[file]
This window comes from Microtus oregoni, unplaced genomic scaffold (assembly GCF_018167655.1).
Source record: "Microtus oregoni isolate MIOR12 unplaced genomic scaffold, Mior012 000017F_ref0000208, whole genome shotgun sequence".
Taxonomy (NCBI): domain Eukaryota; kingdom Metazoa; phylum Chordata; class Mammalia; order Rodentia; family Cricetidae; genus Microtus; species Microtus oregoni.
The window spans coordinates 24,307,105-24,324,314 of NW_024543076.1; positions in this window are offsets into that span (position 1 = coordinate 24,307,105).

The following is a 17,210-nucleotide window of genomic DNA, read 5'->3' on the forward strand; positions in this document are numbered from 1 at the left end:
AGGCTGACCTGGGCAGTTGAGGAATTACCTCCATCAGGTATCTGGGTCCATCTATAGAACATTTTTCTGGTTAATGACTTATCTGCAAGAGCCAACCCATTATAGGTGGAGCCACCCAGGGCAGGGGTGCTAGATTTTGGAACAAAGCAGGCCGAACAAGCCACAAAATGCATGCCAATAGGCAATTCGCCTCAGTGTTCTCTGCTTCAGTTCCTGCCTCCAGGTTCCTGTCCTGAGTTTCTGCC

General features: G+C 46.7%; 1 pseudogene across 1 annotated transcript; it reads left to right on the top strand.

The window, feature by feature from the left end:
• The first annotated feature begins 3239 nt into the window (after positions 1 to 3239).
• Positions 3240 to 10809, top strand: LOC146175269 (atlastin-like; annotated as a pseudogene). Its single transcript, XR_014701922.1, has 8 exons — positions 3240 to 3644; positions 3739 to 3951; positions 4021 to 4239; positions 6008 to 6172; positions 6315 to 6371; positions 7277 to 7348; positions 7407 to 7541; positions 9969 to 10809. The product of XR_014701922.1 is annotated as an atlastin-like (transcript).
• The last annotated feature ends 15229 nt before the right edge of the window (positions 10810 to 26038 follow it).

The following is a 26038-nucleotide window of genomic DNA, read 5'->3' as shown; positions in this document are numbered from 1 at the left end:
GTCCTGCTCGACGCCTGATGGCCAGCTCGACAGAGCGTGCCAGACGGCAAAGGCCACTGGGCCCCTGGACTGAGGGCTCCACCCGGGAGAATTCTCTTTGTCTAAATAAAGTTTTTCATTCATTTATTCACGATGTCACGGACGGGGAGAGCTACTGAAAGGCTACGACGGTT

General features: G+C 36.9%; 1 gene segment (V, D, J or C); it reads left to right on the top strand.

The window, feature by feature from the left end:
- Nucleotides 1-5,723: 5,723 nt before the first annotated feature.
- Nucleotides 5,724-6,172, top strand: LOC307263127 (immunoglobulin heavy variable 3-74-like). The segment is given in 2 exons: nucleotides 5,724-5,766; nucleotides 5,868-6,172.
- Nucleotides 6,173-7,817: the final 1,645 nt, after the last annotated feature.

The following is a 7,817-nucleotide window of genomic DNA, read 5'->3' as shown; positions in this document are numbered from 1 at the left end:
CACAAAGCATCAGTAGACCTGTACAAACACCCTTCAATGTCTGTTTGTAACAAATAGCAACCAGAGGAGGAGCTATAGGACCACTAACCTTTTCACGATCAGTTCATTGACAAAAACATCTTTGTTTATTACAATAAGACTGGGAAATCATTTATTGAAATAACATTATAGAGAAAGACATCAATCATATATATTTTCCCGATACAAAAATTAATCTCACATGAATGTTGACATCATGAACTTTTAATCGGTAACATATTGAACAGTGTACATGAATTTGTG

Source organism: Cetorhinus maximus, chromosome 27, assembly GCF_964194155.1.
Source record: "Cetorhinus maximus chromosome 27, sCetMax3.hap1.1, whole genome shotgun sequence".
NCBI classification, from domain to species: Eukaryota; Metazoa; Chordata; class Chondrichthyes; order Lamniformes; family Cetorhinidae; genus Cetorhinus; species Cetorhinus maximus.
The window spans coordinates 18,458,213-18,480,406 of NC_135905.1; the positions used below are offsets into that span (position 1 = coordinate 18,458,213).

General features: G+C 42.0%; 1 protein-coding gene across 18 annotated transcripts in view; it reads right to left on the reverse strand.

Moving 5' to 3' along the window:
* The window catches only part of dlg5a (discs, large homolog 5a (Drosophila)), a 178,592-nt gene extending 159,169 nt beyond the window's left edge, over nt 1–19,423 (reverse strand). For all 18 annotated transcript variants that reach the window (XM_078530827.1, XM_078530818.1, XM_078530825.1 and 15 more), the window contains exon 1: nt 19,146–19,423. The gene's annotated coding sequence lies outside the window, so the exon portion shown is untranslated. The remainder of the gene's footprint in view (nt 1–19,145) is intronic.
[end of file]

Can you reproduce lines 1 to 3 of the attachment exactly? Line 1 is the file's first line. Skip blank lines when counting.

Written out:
This window comes from Microtus oregoni, unplaced genomic scaffold (assembly GCF_018167655.1).
Source record: "Microtus oregoni isolate MIOR12 unplaced genomic scaffold, Mior012 000017F_ref0000208, whole genome shotgun sequence".
Taxonomy (NCBI): domain Eukaryota; kingdom Metazoa; phylum Chordata; class Mammalia; order Rodentia; family Cricetidae; genus Microtus; species Microtus oregoni.